Most important perhaps, in a performance of Pinter on film, are the performances, and I must declare them to be excellent and overlooked. Robert Shaw, an actor I always enjoy ("A Man for all Seasons" and "From Russia With Love" making up a decidedly contrasting threesome of Shaw films I've seen...), is proficient as Webber, the absurd "mystery man" laying low in a seaside boarding house. Most impressive to my mind though, are Dandy Nichols, Patrick Magee and Sydney Tafler. Nichols certainly plays the darkly hilarious role of the unknowing, deluded Meg to a veritable tee. Magee and Tafler define the roles of Goldberg and McCann, the sinister, well-versed double-act, to such an extent that I'll definitely think of them in the roles from now on, when I think of the play. Magee is a foreboding, but often unwittingly droll presence in the film, timing his acting brilliantly. His Irish tones contrast finely with Goldberg's sophisticated Jewish-London accent. Tafler is an absolute marvel in this role, walking away with the film in many ways, embellishing another elusive, odd Pinter character, the most erudite in the play. He fills the screen amply and times the dialogue perfectly; a stunning performance, by a somehow obscure actor. The chap who played Petey Boles is also good, in a small but certainly necessary part.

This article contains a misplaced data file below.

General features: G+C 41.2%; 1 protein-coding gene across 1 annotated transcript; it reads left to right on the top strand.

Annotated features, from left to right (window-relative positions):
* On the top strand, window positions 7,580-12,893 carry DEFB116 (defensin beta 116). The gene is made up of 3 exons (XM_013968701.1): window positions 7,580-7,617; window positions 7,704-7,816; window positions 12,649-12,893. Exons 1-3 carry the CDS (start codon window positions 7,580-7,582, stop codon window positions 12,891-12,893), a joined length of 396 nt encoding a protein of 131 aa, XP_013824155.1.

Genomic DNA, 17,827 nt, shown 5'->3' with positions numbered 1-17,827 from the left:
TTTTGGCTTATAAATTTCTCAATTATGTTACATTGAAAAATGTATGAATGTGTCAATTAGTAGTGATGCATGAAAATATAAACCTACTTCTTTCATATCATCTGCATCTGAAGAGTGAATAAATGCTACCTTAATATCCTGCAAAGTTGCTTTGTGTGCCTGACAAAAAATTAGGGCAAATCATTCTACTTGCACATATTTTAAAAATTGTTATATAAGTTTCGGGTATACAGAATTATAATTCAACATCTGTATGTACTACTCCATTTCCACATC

Of course, one unfamiliar with Pinter may be bemused by the oddball plot, struggle to come up with instant meanings and then describe it as weird and incoherent, as if those were bad things... Of course, it isn't truly incoherent; there are meanings and interpretations to be made if one pays close attention to the dialogue. And it is the dialogue, that, as ever with Pinter, dazzles. Suffice to say, I am not truly in a position to analyze and describe why his dialogue is so brilliant in a mere film review such as this is, but trust me, his dialogue is remarkable; making the banal seem rich and sinister, and the rich seem banal and ritualistic (in Goldberg's case). A worthy effort really, this film, I'd say, as it captures so much of the Pinter brilliance.